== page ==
Diarrhea and constipation are considered medical problems only if they last several days and/or are accompanied by other clinical signs (e.g., lethargy, lack of appetite, bloody stool, lameness, stiff gait, etc.). In some cases, they resolve on their own, and your cat won’t need the vet’s intervention. Still, your veterinarian should be contacted whenever your cat has a medical or behavioral problem.

Moreover, cats are known for hiding their suffering well. For this reason, regular check-ups are recommended because the vet can detect medical conditions before they worsen.

Frequently Asked Questions (FAQs)

What Should I Do If My Cat Is Pooping Frequently?

Frequent defecation is considered a sign of diarrhea and occurs most often when a cat’s diet changes suddenly or they suffer from food allergies and intolerances. In these cases, the condition should not last more than a few days. If your cat’s diarrhea seems unstoppable and your pet shows other clinical signs (vomiting, blood in the stool, lethargy, etc.), contact the veterinarian. Diarrhea can lead to dehydration, which can be life threatening.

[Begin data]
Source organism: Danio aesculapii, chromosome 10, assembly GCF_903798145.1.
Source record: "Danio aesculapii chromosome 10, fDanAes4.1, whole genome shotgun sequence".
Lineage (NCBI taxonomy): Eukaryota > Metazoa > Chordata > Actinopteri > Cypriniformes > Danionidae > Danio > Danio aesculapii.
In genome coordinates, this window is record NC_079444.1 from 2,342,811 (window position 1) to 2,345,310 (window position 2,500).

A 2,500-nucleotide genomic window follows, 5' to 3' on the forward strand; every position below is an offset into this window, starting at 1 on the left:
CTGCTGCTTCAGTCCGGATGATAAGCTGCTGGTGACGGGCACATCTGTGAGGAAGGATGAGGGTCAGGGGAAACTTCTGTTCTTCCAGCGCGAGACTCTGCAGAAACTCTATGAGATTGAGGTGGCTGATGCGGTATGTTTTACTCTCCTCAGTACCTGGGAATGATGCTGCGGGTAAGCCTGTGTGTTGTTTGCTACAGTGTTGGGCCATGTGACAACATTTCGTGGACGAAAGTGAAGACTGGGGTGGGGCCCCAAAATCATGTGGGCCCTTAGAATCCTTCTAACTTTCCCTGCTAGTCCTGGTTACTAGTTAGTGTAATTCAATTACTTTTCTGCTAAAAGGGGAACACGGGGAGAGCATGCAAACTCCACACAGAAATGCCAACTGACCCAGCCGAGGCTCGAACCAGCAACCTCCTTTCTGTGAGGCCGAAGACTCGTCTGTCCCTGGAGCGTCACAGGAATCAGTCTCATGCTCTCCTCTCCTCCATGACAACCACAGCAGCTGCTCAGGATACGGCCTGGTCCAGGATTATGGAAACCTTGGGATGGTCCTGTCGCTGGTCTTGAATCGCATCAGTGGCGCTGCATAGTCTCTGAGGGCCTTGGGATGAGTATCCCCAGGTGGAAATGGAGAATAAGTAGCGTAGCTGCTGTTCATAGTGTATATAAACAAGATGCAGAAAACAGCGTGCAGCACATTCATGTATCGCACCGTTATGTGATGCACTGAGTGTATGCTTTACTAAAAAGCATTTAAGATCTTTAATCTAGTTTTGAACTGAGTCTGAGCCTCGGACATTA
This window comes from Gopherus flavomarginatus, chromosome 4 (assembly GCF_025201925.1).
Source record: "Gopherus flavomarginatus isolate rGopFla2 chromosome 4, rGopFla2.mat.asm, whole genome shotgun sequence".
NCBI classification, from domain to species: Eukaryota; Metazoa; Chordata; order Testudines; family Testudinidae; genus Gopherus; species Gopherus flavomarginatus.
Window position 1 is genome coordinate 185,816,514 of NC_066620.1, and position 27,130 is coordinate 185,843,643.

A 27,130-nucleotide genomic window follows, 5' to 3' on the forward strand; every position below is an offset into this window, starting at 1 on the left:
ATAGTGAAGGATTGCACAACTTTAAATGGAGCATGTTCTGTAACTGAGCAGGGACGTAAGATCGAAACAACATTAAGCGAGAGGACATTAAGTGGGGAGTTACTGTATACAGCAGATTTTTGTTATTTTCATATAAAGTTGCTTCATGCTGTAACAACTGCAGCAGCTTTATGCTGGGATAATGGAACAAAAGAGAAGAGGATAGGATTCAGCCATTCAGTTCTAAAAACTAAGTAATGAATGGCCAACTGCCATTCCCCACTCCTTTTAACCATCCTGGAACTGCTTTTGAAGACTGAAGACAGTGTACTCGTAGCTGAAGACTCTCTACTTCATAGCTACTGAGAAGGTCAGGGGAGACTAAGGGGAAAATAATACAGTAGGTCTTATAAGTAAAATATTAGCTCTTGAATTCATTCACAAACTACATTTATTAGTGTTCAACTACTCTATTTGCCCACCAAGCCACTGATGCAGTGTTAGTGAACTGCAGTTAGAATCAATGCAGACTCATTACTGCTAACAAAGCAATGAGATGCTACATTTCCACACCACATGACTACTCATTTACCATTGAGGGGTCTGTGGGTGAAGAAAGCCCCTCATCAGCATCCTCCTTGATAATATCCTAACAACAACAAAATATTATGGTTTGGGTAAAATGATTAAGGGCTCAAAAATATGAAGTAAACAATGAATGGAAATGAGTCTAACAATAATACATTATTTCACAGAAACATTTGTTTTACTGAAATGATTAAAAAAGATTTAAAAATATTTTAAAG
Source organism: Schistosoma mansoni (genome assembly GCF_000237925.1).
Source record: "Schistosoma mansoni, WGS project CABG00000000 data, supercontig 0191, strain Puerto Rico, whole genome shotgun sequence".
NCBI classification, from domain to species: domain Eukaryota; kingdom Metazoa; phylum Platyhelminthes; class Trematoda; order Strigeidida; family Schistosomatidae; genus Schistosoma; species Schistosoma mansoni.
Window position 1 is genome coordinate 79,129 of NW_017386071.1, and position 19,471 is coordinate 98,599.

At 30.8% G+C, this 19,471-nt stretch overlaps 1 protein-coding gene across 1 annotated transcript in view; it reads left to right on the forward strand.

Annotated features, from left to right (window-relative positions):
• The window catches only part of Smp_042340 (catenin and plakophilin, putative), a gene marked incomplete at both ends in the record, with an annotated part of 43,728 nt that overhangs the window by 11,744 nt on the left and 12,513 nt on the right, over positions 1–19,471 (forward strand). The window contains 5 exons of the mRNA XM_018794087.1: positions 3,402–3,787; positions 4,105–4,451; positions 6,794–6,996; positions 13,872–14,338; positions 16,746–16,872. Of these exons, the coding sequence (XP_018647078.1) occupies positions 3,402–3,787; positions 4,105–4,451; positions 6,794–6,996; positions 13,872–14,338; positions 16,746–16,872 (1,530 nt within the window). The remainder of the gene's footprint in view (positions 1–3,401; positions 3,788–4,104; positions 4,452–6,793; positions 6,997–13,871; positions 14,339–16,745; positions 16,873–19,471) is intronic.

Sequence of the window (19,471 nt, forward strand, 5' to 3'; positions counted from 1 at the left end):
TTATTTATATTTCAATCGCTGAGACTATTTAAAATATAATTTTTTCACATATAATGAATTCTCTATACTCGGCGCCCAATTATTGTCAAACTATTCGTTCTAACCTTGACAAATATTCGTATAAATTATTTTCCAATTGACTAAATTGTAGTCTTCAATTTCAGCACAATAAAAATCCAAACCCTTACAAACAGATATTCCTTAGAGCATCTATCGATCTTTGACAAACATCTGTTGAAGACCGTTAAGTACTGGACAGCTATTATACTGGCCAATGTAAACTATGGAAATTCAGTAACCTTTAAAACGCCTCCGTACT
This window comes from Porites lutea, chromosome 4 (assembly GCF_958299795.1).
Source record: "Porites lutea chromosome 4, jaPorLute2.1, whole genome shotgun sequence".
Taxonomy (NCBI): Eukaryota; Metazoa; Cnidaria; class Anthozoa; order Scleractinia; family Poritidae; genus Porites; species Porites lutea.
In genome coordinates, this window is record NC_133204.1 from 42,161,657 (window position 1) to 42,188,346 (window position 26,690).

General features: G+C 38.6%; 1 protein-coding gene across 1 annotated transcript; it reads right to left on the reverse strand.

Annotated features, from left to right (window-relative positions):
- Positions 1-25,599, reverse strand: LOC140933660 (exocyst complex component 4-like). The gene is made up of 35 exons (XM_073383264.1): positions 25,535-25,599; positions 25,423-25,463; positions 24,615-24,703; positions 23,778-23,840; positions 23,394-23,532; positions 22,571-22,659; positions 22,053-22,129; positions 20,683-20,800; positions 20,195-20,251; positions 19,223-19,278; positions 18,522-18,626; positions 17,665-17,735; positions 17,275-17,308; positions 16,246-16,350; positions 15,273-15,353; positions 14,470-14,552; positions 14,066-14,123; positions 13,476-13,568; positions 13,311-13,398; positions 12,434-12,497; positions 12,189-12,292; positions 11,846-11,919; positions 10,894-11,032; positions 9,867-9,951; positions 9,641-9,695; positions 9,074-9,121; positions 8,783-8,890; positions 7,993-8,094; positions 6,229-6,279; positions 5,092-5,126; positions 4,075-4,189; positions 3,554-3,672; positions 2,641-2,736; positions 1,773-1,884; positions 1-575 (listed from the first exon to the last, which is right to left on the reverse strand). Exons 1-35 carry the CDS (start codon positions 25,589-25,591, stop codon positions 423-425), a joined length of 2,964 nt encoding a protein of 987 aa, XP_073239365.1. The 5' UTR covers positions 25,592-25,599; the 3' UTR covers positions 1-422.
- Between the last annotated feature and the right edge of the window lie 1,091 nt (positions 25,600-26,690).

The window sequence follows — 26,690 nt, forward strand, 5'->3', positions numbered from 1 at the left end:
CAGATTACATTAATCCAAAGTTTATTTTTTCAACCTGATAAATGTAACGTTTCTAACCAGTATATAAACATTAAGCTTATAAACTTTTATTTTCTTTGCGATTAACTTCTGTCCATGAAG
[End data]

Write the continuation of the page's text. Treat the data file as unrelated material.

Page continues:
Is It Normal for a Cat to Pass Stool Every 2 Days?

A healthy cat should have a bowel movement once or twice per day and in some cases, once every 36 hours. However, in other cases, the bowel movements may be less frequent. Factors that can delay your cat’s digestive transit are age, diet, health, water intake, and a sedentary lifestyle. If more than 2 days have passed since your cat’s last defecation, contact the veterinarian.


Healthy cats usually defecate once every 24–36 hours. However, age, activity level, medical condition, diet, water consumption, and environmental factors can make cats poop more or less frequently. If your cat hasn’t had a stool for more than 2 days or conversely, they defecate often and have soft/watery stools, contact the veterinarian. In most cases, constipation or diarrhea resolve on their own. But to ensure that your cat is healthy, a visit to the veterinarian is recommended.

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Featured Image Credit: Mikhail Olykainen, Shutterstock